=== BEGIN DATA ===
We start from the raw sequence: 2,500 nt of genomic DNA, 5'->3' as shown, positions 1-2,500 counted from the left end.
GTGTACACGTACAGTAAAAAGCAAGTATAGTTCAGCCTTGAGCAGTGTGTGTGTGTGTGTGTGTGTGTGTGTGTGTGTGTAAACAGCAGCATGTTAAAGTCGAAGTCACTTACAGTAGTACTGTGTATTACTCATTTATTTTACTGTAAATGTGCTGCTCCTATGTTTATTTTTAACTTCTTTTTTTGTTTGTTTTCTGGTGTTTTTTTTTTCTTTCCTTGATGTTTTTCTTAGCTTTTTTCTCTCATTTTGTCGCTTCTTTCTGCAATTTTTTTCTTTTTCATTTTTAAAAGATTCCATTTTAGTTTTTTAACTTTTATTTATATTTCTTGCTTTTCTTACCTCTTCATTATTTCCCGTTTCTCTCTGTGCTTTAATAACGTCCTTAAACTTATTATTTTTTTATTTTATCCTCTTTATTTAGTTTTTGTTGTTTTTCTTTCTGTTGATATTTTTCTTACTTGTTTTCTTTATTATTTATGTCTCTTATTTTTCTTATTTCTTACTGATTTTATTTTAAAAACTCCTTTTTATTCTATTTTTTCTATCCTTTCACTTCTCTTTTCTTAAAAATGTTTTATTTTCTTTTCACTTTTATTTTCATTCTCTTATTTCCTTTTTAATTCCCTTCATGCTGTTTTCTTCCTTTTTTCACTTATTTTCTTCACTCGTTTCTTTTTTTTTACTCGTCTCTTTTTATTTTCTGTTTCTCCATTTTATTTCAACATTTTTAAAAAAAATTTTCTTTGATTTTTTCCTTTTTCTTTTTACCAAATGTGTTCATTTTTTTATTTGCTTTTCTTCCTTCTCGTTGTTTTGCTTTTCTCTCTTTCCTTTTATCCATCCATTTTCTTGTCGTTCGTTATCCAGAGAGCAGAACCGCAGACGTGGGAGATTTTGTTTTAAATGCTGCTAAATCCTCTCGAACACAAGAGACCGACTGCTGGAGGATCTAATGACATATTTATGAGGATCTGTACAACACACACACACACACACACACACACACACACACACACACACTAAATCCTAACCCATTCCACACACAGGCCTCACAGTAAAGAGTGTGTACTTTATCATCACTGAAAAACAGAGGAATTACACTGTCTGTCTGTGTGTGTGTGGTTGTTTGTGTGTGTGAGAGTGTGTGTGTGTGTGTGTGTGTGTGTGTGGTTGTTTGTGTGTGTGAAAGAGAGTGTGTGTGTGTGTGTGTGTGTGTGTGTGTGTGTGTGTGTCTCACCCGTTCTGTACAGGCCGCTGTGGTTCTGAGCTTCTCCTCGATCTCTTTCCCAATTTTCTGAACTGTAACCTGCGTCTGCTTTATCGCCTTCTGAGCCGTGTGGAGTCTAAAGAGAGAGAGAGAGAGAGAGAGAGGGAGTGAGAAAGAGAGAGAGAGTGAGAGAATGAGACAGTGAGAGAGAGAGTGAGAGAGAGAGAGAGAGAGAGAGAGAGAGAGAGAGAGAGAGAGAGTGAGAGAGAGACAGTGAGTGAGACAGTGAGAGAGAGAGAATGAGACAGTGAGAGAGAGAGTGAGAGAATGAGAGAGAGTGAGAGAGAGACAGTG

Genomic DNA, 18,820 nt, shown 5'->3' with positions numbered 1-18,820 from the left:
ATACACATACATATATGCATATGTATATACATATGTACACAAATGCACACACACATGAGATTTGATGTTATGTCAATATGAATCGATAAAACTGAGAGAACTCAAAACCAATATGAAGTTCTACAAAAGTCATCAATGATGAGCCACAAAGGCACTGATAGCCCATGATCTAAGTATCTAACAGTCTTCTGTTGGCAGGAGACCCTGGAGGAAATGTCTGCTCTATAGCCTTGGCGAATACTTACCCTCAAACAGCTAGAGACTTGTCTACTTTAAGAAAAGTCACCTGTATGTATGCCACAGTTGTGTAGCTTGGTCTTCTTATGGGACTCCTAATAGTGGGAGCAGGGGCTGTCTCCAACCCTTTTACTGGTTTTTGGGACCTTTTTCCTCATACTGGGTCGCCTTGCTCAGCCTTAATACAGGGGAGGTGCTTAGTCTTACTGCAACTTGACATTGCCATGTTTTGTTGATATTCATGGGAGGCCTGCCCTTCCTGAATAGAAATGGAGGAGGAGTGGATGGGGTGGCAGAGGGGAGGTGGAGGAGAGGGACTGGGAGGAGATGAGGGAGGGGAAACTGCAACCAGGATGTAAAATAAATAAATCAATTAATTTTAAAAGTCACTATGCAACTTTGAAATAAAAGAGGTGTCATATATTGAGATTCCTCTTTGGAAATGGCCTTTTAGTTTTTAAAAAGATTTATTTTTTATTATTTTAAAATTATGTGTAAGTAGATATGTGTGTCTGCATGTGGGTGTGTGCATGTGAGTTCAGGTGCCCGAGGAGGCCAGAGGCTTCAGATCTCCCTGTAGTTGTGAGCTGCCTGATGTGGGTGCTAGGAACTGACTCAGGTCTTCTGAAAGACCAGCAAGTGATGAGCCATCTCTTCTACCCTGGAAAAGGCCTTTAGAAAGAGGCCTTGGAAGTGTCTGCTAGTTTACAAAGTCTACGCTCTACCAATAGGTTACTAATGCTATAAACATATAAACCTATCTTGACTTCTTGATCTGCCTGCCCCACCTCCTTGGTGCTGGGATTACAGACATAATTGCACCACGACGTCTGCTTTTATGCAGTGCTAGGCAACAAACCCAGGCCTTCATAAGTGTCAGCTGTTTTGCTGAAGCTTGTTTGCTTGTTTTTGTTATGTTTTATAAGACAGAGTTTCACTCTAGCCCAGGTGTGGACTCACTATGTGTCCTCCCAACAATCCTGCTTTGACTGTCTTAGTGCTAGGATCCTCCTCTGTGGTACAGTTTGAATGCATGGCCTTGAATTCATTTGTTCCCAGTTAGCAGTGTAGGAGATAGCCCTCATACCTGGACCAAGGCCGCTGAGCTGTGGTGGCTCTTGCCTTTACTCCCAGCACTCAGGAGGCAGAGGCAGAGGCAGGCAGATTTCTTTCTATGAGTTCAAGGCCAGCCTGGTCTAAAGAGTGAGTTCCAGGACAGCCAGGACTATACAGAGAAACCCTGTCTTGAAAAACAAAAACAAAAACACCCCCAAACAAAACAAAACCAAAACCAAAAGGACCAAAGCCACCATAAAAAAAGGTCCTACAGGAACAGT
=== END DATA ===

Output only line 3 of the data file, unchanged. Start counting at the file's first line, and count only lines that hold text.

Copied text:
Genomic DNA, 18,820 nt, shown 5'->3' with positions numbered 1-18,820 from the left: